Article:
Keoleian’s (2003) schematic of material flow of the U.S. food system as a similar kind of graphic that might be useful for communicating results of a study on the cost of food (see Figure 5-2).

Select Results of the NRC (2010) Analysis of the External Costs of Energy

Hammitt highlighted two key sets of findings from the NRC (2010) study. First, the committee’s analysis of electricity, which was based partly on a detailed modeling of air pollution mortality, revealed that the dominant outcome is particulate matter mortality associated with coal and natural gas plants, but with a great deal of heterogeneity among plants. Average damage among the 406 coal-fired electric plants across the United States is $160 million per plant, but with plants in the top decile causing an average $666 million per plant (in 2007). It was likewise with natural gas plants. Average damage among the 498 gas plants in the United States is $1.5 million per plant, but with plants in the top decile causing $9.73 million per plant on average (in 2007). The heterogeneity is not just per plant, but also geographic, with most of the higher decile coal plants (i.e., those causing the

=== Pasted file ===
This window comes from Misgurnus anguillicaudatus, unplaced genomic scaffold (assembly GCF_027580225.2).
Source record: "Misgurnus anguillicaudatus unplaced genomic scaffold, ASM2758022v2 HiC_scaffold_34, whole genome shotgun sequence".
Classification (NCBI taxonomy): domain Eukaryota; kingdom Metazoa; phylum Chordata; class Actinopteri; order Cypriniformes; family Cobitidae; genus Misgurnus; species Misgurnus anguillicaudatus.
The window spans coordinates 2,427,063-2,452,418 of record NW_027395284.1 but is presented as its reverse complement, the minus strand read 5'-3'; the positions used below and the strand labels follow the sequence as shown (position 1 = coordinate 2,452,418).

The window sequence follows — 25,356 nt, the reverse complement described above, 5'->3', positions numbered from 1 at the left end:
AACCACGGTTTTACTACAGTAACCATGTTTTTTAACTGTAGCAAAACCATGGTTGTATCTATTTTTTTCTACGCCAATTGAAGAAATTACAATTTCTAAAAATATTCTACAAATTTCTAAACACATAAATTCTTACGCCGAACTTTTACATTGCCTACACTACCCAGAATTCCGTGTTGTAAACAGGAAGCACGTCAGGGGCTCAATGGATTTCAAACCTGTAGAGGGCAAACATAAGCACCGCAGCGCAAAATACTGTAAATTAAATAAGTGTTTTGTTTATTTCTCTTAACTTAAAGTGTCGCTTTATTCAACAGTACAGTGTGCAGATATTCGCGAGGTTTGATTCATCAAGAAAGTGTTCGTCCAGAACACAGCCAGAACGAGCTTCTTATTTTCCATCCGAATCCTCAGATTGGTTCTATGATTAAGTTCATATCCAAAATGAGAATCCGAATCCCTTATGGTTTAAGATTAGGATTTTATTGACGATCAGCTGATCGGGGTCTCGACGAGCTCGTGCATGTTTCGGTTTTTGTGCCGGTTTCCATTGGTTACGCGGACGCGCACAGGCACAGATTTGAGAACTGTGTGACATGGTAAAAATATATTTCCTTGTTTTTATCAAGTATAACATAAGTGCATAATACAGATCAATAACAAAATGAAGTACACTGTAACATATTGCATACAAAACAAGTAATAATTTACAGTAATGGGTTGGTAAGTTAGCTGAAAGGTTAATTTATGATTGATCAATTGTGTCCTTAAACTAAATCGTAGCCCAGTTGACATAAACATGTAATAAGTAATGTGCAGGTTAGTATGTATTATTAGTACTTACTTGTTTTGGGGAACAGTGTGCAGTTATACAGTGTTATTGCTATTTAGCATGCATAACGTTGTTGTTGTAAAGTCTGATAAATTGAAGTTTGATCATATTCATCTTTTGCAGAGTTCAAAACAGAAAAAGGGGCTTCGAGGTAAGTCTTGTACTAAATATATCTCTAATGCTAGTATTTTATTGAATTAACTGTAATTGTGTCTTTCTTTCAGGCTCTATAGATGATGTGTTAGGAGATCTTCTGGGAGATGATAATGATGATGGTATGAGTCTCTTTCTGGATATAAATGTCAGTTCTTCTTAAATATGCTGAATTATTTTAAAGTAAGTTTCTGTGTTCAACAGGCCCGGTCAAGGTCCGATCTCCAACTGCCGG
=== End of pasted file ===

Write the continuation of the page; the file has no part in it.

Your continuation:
image

FIGURE 5-2 Material flow in the U.S. food system (1995).

NOTE: Flows in millions of pounds.

SOURCE: Heller and Keoleian, 2000.



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